Spanish, c. 1400–1452
Saint George Killing the Dragon
Tempera on panel
61 1/4 x 38 5/8 in. (155.6 x 98.1 cm)
Gift of Mrs. Richard E. Danielson and Mrs. Chauncey B. McCormick, 1933.786
A model of Christian knighthood, Saint George was a popular figure in the late Middle Ages. This painting shows him at the climax of his most famous adventure, in which he saves a town and rescues a beautiful princess threatened by a fierce dragon. Dressed in armor and mounted on a white horse, the knight is about to kill the dragon, while the princess, dressed in a pink gown and fur-trimmed cloak, kneels on a bluff to his right.
Bernat Martorell’s painting was the central panel of an altarpiece executed for a chapel dedicated to Saint George in the kingdom of Catalonia in what is now northeastern Spain. Saint George was the region’s patron saint. The image is filled with details that reveal the artist’s skill at observation and help bring the story to life. Bones litter the foreground, lizards crawl around the crevice where the dragon lives, and crowds line the castle’s battlements in the background. Despite these realistic elements, the space in the painting is not unified. The landscape is viewed from above, figures are seen head-on, and the castle is seen from several different vantage points. The artist flattened the main figures by using little modeling and decorating their form with gilded stucco details, as in the saint’s halo, the trimming on his armor, and the princess’s crown. The unrealistic space, flat form, and decoration are all characteristic of the International Gothic style.
A native of Sant Celoni, a small town in Catalonia, Martorell is one of the most significant artists of his generation. In addition to paintings, his workshop produced manuscript illuminations, stained-glass windows, flags, and coats of arms. Certain features of Saint George Killing the Dragon, such as the style of architecture in the fortress, the enclosed gardens, and the fruit and cypress trees, suggest the Catalan locale, even though the story was said to have taken place in the Middle East.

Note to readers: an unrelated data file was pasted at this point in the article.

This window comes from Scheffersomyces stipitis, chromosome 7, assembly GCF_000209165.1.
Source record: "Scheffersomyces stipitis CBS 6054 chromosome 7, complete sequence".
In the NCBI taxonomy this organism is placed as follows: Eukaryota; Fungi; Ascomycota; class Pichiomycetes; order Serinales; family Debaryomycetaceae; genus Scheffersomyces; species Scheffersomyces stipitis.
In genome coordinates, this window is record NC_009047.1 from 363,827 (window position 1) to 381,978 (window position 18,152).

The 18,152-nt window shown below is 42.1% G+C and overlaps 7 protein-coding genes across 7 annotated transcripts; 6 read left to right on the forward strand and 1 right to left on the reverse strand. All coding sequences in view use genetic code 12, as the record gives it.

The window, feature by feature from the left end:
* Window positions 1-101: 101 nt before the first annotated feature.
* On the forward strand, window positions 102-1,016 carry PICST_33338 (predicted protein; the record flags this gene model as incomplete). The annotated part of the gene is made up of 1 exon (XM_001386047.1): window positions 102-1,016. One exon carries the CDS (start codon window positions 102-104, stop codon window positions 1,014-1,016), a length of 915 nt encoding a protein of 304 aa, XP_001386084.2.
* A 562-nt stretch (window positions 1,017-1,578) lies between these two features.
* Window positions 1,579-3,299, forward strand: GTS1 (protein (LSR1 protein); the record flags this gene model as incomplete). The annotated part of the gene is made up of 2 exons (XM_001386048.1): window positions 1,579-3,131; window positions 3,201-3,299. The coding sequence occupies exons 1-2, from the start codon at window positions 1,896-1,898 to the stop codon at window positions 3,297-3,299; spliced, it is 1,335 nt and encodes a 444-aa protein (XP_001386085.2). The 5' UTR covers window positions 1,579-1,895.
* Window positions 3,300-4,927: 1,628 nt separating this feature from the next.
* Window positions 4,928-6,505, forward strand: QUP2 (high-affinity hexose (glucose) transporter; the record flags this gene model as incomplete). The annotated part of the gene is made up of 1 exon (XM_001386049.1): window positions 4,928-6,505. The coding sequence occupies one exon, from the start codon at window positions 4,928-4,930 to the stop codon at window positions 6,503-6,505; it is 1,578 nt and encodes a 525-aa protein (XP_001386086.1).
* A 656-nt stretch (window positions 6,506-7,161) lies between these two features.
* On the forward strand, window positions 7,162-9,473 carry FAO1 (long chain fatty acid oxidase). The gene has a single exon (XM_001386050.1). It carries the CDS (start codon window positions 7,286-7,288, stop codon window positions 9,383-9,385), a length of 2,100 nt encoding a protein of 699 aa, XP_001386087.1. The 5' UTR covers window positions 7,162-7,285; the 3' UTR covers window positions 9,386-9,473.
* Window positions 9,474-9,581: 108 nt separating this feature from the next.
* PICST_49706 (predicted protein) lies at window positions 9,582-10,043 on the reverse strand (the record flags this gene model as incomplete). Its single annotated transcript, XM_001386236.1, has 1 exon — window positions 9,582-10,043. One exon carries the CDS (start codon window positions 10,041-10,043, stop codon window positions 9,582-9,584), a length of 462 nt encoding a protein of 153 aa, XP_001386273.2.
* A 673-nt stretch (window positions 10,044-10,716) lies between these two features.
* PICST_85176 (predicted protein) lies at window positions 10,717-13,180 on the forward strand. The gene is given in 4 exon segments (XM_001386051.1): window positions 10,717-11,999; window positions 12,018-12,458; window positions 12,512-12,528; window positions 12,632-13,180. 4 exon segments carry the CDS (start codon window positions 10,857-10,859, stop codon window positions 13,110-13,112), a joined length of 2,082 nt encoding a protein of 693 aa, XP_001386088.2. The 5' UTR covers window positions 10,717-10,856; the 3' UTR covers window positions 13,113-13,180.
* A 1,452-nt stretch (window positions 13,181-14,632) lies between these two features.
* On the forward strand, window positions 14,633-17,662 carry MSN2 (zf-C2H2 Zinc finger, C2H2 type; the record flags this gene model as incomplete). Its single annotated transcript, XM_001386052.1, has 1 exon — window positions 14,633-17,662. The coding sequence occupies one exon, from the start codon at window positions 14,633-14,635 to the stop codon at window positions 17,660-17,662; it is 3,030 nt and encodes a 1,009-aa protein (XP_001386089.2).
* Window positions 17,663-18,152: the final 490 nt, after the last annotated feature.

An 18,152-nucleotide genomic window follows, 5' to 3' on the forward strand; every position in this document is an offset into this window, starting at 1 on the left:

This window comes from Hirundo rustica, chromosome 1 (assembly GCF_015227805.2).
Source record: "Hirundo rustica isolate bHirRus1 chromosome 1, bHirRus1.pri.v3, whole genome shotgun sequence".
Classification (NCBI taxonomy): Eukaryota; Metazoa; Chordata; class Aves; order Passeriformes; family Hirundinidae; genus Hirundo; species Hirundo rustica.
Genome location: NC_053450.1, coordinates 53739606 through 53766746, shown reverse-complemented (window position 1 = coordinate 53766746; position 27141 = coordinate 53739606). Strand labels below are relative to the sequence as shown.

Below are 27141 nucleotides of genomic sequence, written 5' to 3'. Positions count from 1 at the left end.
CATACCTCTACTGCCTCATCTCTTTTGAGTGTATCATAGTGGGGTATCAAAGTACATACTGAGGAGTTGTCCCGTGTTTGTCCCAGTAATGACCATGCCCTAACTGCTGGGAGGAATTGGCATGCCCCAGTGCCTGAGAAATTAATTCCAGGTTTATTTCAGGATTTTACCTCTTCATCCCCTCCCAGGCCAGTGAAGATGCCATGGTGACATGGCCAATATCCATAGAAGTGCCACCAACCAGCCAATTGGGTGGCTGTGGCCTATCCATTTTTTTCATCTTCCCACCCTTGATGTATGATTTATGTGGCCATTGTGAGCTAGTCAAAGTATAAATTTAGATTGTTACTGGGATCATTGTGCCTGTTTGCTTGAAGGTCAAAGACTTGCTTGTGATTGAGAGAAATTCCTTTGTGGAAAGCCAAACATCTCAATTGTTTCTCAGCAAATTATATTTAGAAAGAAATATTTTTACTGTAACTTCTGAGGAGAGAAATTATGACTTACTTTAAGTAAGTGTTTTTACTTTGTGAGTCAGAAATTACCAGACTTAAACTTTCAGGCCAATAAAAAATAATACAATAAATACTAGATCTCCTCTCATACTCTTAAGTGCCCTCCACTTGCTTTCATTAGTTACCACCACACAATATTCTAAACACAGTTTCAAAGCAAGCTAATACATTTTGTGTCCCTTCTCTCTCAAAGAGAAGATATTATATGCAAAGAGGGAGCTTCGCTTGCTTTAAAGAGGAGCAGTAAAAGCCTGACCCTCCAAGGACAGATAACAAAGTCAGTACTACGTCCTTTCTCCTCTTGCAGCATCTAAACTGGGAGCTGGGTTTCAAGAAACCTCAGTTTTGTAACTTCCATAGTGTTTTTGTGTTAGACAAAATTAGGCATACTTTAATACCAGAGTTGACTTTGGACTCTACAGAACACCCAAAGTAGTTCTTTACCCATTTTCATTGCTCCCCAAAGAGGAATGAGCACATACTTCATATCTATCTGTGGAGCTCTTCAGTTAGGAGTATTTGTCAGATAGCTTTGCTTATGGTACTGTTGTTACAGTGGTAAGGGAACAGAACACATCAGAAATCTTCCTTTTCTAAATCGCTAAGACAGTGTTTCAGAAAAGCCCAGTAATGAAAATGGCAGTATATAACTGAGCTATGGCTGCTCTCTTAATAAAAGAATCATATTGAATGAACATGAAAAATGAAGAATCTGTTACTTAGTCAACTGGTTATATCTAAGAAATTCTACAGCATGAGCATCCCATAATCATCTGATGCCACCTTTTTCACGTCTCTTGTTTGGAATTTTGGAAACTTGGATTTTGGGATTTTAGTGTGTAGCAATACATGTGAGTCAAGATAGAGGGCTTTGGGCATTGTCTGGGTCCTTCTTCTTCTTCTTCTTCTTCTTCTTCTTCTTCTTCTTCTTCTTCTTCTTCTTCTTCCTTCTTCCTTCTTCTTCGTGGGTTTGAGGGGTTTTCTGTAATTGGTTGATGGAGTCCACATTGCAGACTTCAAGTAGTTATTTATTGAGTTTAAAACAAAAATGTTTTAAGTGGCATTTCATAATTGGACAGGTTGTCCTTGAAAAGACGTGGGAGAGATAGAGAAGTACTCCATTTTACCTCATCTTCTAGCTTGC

Steel, chiseled, etched, and gilded; brass; and leather
H. 177.8 cm (70 in.)
George F. Harding Collection, 1982.2102a–t
This 16th-century suit of armor from Milan is similar to Saint George’s suit in Martorell’s 15th-century painting. Made of etched and gilded steel, the plate-armor pieces (forming a garniture) would have been worn by a knight during battle and jousting tournaments. Knights followed a code of chivalry that included defending religion, protecting the needy, and fighting "well and fairly."
Whether in battle or competition, it was hard to tell who a knight was when he was fully armored. A coat of arms worn over the suit became his identification. Saint George’s identification—a scarlet cross—is emblazoned on the white, sleeveless surcoat he wears over his armor.